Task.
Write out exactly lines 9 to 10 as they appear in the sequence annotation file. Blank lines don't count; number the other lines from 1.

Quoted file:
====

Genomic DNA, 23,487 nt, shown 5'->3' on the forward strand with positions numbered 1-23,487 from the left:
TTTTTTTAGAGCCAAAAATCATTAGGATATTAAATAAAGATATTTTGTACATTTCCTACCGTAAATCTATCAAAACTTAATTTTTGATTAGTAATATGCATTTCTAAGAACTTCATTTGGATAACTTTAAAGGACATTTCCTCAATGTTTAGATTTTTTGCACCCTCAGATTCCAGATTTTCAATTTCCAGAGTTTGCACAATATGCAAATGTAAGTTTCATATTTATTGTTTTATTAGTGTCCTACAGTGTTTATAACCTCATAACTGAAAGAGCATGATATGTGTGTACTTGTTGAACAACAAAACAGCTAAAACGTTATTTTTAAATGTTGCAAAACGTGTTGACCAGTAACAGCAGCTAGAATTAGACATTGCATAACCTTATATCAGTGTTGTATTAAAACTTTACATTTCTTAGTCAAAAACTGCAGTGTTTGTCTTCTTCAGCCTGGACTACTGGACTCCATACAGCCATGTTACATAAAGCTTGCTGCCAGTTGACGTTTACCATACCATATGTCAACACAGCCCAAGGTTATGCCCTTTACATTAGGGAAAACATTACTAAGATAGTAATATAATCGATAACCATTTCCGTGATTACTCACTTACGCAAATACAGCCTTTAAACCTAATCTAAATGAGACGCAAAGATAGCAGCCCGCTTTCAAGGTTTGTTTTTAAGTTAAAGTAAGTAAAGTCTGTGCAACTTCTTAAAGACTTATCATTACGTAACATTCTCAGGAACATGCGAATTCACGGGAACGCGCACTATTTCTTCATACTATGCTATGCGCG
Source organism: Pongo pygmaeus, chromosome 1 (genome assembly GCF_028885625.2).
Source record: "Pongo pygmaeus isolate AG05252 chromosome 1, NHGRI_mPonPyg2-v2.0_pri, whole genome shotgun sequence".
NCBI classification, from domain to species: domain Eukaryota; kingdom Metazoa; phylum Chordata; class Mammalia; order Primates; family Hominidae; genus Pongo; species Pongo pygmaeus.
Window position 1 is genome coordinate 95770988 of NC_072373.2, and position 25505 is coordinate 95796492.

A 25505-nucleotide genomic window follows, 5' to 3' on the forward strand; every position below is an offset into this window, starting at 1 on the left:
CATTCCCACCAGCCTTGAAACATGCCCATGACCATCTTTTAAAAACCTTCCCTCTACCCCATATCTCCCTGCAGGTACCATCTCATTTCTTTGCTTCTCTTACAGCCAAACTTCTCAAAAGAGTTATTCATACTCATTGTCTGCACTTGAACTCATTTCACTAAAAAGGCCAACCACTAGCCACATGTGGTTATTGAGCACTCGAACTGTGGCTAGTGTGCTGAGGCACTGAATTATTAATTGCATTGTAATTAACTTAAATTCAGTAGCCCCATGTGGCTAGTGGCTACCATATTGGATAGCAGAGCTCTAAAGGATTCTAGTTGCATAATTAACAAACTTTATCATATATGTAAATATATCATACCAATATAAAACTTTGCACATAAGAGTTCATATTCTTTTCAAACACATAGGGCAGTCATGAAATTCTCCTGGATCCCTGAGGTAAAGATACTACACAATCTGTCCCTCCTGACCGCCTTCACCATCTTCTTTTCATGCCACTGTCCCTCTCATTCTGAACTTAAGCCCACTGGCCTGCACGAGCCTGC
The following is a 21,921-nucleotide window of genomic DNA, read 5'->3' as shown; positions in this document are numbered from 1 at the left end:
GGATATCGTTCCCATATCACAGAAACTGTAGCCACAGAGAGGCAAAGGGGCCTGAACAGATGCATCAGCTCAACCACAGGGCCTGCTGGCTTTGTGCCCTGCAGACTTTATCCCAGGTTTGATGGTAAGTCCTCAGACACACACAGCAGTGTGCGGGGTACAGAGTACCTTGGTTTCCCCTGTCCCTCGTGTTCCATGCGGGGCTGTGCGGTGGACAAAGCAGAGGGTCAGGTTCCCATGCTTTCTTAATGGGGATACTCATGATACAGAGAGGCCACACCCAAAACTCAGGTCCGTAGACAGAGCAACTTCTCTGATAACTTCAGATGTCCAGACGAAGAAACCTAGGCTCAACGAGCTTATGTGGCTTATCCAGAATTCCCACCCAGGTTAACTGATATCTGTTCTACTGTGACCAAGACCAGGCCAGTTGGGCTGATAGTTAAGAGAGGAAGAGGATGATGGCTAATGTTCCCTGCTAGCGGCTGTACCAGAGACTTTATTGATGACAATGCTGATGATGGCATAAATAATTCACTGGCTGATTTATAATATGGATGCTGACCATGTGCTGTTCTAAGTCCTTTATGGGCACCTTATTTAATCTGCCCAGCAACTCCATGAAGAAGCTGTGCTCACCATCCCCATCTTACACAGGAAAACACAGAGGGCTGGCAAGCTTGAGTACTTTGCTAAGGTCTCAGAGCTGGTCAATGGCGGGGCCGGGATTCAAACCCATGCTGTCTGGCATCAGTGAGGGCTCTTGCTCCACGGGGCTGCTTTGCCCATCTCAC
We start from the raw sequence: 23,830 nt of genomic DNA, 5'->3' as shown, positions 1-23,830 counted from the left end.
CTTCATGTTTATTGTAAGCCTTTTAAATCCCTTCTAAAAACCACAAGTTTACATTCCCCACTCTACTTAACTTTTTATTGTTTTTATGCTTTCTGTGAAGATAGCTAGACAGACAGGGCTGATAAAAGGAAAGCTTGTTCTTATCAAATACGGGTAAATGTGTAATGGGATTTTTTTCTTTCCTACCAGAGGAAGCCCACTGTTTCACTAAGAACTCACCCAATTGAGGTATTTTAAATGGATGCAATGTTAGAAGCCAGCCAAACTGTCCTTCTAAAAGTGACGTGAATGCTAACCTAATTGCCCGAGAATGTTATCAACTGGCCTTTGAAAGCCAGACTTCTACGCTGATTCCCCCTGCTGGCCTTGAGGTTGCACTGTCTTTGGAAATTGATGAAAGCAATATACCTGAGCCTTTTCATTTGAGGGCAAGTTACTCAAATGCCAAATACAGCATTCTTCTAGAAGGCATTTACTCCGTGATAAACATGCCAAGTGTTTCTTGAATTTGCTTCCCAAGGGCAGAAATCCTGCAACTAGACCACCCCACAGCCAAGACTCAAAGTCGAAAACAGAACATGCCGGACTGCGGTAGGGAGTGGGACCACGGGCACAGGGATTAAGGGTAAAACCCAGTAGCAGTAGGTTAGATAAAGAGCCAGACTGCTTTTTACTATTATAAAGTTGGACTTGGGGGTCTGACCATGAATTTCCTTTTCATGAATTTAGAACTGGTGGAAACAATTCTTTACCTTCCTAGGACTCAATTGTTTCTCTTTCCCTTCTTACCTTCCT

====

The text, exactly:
The following is a 21,921-nucleotide window of genomic DNA, read 5'->3' as shown; positions in this document are numbered from 1 at the left end:
GGATATCGTTCCCATATCACAGAAACTGTAGCCACAGAGAGGCAAAGGGGCCTGAACAGATGCATCAGCTCAACCACAGGGCCTGCTGGCTTTGTGCCCTGCAGACTTTATCCCAGGTTTGATGGTAAGTCCTCAGACACACACAGCAGTGTGCGGGGTACAGAGTACCTTGGTTTCCCCTGTCCCTCGTGTTCCATGCGGGGCTGTGCGGTGGACAAAGCAGAGGGTCAGGTTCCCATGCTTTCTTAATGGGGATACTCATGATACAGAGAGGCCACACCCAAAACTCAGGTCCGTAGACAGAGCAACTTCTCTGATAACTTCAGATGTCCAGACGAAGAAACCTAGGCTCAACGAGCTTATGTGGCTTATCCAGAATTCCCACCCAGGTTAACTGATATCTGTTCTACTGTGACCAAGACCAGGCCAGTTGGGCTGATAGTTAAGAGAGGAAGAGGATGATGGCTAATGTTCCCTGCTAGCGGCTGTACCAGAGACTTTATTGATGACAATGCTGATGATGGCATAAATAATTCACTGGCTGATTTATAATATGGATGCTGACCATGTGCTGTTCTAAGTCCTTTATGGGCACCTTATTTAATCTGCCCAGCAACTCCATGAAGAAGCTGTGCTCACCATCCCCATCTTACACAGGAAAACACAGAGGGCTGGCAAGCTTGAGTACTTTGCTAAGGTCTCAGAGCTGGTCAATGGCGGGGCCGGGATTCAAACCCATGCTGTCTGGCATCAGTGAGGGCTCTTGCTCCACGGGGCTGCTTTGCCCATCTCAC